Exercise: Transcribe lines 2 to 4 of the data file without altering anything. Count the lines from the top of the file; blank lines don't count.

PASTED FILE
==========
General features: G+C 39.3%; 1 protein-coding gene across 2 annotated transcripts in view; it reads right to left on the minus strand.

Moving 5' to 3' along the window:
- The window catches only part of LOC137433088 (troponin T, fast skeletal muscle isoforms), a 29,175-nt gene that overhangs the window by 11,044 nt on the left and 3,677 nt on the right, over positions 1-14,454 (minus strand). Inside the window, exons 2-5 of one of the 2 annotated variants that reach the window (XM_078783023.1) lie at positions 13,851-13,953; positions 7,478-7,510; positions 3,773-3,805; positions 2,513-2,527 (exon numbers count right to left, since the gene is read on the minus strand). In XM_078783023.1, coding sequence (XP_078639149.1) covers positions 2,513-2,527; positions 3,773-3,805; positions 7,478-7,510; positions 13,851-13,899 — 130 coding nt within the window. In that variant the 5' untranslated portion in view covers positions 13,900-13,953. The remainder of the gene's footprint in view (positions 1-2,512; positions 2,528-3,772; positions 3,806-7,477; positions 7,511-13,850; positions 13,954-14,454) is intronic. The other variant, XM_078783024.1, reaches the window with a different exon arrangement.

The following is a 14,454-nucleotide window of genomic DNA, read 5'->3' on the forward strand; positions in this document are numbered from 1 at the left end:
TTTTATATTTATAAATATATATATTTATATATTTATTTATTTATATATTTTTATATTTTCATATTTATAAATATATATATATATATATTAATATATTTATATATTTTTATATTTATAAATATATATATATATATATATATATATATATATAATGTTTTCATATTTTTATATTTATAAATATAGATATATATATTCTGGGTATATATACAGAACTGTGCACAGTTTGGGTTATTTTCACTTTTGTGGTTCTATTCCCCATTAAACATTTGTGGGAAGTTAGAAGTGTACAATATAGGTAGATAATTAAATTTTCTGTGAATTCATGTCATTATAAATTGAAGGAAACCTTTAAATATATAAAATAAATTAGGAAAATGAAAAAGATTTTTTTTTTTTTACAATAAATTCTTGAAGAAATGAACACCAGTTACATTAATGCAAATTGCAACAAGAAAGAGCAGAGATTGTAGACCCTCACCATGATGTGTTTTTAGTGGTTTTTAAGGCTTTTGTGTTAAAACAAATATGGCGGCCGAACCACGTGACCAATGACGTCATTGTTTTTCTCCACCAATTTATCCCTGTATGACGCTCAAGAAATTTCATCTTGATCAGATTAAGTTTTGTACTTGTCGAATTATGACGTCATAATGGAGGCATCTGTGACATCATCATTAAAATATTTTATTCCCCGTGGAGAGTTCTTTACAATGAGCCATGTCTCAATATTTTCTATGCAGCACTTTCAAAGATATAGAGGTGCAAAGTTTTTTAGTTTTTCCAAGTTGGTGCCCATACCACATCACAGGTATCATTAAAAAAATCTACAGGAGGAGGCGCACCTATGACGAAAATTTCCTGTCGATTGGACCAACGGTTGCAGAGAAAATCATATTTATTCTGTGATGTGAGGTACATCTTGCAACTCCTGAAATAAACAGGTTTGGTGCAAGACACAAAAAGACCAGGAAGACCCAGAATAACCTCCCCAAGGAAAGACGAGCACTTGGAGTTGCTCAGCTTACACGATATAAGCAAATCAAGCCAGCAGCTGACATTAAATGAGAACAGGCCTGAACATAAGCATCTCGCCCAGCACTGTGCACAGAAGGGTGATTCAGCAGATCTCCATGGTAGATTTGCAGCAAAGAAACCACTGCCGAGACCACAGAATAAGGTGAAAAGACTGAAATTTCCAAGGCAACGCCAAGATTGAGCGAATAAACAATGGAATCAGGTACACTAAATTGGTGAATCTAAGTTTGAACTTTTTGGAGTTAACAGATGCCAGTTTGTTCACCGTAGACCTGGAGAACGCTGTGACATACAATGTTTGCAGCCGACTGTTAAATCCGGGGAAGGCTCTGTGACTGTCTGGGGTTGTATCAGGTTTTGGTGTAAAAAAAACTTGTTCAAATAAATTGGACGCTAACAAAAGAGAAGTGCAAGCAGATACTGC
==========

Moving 5' to 3' along the window:
- The window catches only part of LOC137433088 (troponin T, fast skeletal muscle isoforms), a 29,175-nt gene that overhangs the window by 11,044 nt on the left and 3,677 nt on the right, over positions 1-14,454 (minus strand). Inside the window, exons 2-5 of one of the 2 annotated variants that reach the window (XM_078783023.1) lie at positions 13,851-13,953; positions 7,478-7,510; positions 3,773-3,805; positions 2,513-2,527 (exon numbers count right to left, since the gene is read on the minus strand). In XM_078783023.1, coding sequence (XP_078639149.1) covers positions 2,513-2,527; positions 3,773-3,805; positions 7,478-7,510; positions 13,851-13,899 — 130 coding nt within the window. In that variant the 5' untranslated portion in view covers positions 13,900-13,953. The remainder of the gene's footprint in view (positions 1-2,512; positions 2,528-3,772; positions 3,806-7,477; positions 7,511-13,850; positions 13,954-14,454) is intronic. The other variant, XM_078783024.1, reaches the window with a different exon arrangement.

The following is a 14,454-nucleotide window of genomic DNA, read 5'->3' on the forward strand; positions in this document are numbered from 1 at the left end: